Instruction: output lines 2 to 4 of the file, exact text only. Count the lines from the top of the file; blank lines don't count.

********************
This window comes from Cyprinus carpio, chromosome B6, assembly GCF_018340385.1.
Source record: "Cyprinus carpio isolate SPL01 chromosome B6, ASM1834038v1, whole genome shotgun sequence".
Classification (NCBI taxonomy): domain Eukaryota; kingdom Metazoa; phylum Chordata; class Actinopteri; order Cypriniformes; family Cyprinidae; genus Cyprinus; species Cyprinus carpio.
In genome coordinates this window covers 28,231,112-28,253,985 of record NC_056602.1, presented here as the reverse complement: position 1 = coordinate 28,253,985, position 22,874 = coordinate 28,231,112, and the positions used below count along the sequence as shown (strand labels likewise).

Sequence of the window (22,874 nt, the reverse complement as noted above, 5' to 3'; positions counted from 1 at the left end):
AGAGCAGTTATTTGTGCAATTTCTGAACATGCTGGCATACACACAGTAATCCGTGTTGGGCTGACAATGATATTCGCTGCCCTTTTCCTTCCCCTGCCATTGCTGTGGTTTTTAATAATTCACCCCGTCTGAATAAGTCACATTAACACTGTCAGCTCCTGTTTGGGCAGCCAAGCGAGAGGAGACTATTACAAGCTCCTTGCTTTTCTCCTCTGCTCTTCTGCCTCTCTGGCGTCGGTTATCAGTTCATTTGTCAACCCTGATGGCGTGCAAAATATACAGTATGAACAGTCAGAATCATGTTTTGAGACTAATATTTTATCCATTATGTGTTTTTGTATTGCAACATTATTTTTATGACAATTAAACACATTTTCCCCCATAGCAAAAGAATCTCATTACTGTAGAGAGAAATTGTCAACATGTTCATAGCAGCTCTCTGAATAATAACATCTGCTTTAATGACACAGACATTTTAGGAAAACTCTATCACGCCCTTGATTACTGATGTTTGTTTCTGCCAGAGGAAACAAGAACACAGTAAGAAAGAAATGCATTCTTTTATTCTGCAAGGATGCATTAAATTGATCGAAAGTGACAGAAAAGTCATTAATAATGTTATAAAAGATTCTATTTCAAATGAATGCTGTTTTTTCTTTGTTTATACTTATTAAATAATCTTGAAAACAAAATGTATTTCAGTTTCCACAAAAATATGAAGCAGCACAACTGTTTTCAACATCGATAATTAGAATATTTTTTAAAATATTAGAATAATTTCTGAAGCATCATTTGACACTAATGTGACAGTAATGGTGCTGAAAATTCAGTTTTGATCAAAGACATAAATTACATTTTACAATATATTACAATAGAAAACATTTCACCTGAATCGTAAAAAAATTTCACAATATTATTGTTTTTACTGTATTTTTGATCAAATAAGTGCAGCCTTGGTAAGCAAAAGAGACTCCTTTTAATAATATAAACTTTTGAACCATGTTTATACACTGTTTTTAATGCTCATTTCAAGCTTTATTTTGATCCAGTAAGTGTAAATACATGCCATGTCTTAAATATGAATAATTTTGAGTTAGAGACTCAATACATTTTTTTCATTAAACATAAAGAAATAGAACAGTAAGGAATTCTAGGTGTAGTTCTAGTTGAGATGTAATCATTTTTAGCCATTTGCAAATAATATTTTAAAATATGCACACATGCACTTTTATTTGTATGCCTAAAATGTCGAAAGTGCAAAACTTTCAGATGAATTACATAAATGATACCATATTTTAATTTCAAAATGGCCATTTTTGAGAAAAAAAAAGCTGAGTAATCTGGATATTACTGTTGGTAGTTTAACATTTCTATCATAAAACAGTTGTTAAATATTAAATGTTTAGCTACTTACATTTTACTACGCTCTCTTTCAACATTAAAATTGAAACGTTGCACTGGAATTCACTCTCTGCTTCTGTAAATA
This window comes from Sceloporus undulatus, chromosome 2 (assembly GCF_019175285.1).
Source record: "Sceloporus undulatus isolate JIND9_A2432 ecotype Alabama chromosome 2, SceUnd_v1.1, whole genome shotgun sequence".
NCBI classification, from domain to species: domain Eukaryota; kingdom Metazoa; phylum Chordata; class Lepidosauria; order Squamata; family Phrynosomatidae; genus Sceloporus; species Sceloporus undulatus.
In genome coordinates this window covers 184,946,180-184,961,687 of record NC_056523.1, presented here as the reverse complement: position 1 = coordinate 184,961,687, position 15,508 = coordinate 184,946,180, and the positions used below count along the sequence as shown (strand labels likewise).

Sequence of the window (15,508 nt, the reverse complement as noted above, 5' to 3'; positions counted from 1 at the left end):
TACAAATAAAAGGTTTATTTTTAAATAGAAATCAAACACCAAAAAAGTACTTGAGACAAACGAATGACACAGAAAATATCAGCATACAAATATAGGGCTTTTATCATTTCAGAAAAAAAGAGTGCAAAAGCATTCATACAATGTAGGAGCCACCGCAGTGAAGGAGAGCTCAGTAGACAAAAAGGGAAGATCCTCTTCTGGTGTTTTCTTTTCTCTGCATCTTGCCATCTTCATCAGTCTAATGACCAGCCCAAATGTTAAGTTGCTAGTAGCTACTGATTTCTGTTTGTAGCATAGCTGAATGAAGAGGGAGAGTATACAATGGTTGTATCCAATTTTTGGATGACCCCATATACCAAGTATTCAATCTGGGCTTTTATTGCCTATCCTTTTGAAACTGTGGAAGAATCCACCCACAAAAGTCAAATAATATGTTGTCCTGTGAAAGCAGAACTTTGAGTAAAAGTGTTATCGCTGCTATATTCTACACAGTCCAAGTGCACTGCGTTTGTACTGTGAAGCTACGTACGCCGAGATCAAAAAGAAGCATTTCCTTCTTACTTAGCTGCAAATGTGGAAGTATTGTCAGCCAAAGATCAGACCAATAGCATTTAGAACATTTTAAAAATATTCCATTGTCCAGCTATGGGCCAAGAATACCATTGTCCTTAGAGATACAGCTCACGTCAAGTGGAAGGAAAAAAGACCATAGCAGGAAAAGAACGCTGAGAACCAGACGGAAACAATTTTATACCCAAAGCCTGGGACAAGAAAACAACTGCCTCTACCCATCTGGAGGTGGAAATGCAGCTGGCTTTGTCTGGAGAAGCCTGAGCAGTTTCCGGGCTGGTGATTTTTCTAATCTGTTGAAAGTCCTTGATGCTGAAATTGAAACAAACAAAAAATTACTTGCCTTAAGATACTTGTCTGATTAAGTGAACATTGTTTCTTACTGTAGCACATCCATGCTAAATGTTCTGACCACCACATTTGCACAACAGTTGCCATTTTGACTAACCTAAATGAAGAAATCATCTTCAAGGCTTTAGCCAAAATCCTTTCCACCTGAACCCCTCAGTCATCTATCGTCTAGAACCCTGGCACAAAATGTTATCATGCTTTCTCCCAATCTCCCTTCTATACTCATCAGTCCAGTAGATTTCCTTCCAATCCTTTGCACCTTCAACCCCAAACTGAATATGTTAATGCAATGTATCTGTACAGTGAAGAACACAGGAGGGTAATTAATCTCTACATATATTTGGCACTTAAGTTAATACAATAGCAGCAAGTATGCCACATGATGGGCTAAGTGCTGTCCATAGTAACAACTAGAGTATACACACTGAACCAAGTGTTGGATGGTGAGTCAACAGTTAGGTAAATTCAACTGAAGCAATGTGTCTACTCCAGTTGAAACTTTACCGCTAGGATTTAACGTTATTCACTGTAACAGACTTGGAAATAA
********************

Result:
Source record: "Cyprinus carpio isolate SPL01 chromosome B6, ASM1834038v1, whole genome shotgun sequence".
Classification (NCBI taxonomy): domain Eukaryota; kingdom Metazoa; phylum Chordata; class Actinopteri; order Cypriniformes; family Cyprinidae; genus Cyprinus; species Cyprinus carpio.
In genome coordinates this window covers 28,231,112-28,253,985 of record NC_056602.1, presented here as the reverse complement: position 1 = coordinate 28,253,985, position 22,874 = coordinate 28,231,112, and the positions used below count along the sequence as shown (strand labels likewise).